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How to season a salad: The secret to delectable greens

BY Tamar Adler

27th Jul 2023 Food Heroes

How to season a salad: The secret to delectable greens
A salad doesn't have to be an afterthought—getting creative with your greens and how you season them can elevate your salad to new heights, says Tamar Adler
A salad does not need to be a bowl of lettuce. It simply needs to provide tonic to duller flavours, to sharpen a meal’s edges, to help define where one taste stops and another begins.
Italian salads are often just a single raw or cooked vegetable, sliced thinly and dressed with a drizzle of vinegar and olive oil.
In France, they are happy little mops of celery root, doused in vinegar and mixed with crème fraîche and capers.
"A salad does not need to be a bowl of lettuce. It simply needs to provide tonic to duller flavours"
In Greece or Israel, salads might be cucumbers and mint, or roasted aubergine, or spiced boiled carrots.
There is a delicious Palestinian salad made only of preserved lemons, roughly puréed, and eaten cold with warm pitta bread.
Elizabeth David suggests, after a lament about her native England’s bad salads, “a dish of long red radishes, cleaned, but with a little of the green leaves left on.”

What counts as a salad?

Broadening your definition of a what a salad can be will add excitement to your meal
Cold roasted beets, sliced or cubed, drizzled with vinegar, and mixed with toasted nuts and olive oil are a wonderful salad.
So is roasted broccoli, tossed with vinegared onions and a light smattering of dried chilies.
So are green beans, boiled until just cooked, cold and sliced thinly, tossed with peanuts and crisp scallions and rice wine vinegar and sesame oil.
So is boiled cauliflower or potatoes, already nicely salted, drizzled with vinegar and oil, with a big handful of chopped olives and capers mixed in.    
Anything, cooked or raw, cut up a little, mixed firmly with acid, salt and a little fat, laid carefully on a plate, or spooned nicely into a bowl, is a “salad”.

Rethinking your salad leaves

Slice courgettes thinly like leaves to make an Italian-style salad
Because a salad can be made of anything, make one of an ingredient about which you get excited, or of whatever looks most lively, or of whatever you have around already.
Do that instead of automatically buying lettuce, or wishing you were happier eating the sallow lettuce you have.
Parsley makes a very good salad. I have seen the humble leaves do a salad’s duties on several occasions.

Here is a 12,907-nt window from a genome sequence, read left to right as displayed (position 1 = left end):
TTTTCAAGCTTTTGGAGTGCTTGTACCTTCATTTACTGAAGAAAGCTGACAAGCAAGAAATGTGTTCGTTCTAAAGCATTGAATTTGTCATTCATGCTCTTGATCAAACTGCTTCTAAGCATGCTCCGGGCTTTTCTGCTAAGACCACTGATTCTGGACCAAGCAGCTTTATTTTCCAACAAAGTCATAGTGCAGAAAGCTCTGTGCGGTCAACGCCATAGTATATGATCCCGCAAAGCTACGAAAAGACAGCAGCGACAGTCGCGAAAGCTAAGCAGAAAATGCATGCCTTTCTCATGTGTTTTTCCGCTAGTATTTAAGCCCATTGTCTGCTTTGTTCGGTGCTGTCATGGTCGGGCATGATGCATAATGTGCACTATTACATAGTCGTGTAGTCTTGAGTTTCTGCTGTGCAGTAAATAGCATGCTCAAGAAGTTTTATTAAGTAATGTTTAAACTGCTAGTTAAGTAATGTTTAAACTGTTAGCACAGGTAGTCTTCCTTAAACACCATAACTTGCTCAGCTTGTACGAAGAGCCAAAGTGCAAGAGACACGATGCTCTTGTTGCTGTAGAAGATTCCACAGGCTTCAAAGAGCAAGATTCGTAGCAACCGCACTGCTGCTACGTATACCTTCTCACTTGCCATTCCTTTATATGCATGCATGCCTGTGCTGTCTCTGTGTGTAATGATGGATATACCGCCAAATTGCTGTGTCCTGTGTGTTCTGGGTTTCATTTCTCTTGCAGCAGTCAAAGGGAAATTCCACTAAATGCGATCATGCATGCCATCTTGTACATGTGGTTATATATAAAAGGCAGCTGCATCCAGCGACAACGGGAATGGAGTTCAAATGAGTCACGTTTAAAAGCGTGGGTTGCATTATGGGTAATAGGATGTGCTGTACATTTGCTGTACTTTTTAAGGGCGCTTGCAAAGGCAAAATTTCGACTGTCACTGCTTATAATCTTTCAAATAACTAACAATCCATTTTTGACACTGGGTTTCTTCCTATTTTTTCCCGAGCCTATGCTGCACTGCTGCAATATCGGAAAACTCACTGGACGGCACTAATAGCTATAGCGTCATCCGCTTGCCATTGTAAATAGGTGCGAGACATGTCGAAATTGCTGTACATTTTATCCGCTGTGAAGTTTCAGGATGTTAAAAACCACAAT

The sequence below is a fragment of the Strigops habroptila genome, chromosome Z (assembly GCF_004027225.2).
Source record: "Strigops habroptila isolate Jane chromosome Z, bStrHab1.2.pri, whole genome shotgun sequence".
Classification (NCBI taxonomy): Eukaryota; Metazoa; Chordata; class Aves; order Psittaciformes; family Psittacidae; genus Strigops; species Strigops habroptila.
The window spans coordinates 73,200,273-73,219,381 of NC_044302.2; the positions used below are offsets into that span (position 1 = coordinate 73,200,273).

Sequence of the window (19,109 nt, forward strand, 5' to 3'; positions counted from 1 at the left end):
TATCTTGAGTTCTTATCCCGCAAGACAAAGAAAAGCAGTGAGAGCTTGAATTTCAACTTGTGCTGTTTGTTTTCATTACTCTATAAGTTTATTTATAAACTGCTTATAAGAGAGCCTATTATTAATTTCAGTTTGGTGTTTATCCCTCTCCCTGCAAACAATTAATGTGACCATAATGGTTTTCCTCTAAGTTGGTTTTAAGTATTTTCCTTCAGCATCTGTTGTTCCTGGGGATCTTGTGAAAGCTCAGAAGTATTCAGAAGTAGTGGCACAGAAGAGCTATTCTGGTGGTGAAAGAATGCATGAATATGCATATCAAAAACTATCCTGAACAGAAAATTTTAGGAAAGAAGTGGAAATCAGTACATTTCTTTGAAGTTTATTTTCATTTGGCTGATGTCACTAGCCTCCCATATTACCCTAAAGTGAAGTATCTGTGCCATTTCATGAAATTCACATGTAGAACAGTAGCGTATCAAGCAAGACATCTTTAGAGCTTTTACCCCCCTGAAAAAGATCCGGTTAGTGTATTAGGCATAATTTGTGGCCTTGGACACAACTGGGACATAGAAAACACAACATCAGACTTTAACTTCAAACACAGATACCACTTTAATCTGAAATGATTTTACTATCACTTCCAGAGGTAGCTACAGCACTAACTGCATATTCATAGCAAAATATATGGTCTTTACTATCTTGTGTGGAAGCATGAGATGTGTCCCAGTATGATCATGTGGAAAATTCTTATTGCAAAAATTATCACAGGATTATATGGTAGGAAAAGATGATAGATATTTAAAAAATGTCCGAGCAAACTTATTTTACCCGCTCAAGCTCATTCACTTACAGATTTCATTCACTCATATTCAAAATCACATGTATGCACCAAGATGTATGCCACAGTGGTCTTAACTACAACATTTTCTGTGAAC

In summer, the ingredient you see piled high and regally on Italian tables is raw courgette, soaked through with lemon and good oil.
"Because a salad can be made of anything, make one of an ingredient about which you get excited"
Slice courgettes in half lengthwise, so that you can put a flat surface on a cutting board, then slice toward the board, safely and thinly. Try to make the slices leaflike in aspiration, if not appearance.
Put the slices in a mixing bowl, add a big squeeze of lemon or a drizzle of white wine vinegar and a small handful of salt, let it sit, then dress with olive oil, mixing it through with your hands, and lay the salad out on a platter, making sure everything is well coated and glossy.
A handful of herbs will do nothing but good, as will a scattering of toasted walnuts or almonds, or a grating of hard Parmesan.

How to dress up lettuce without drowning it

Lettuce is a delicate leaf, so season it last when you compile your salad
Lettuce salads should be simple, with only one or at most two other ingredients. Thinly sliced cucumbers or thinly sliced radishes, and if you twist my arm, OK to both.
If you add other ingredients to lettuce salad, keep in mind that you are never dressing the dish “salad,” but rather dressing each ingredient.
If you were making a stew, you’d season the stew, not its carrots in one corner of the pot, then the meat, then the potatoes. A salad is the opposite: you season its carrots, its meat, its potatoes.
An irony of default lettuce salads is that lettuce is, of all salad ingredients, the ingredient that needs the least dressing and mixing, and the one that often gets overdressed while ingredients that need dressing end up neglected.
"Lettuce is, of all salad ingredients, the ingredient that needs the least dressing and mixing"
Salads of more than one ingredient should be dressed in stages, with the hardier ingredients dressed in the salad bowl first, then the more delicate. The first ingredient, well dressed, in turn dresses the second.
Lettuce is always the most fragile ingredient in a salad. It should always be added last, when everything else is already dressed and ready to go.
We must choose our salads well and put seasons of dreadful salads far behind us. When we do we’ll find ourselves, all assumptions pushed aside, already and always in our salad salad days.
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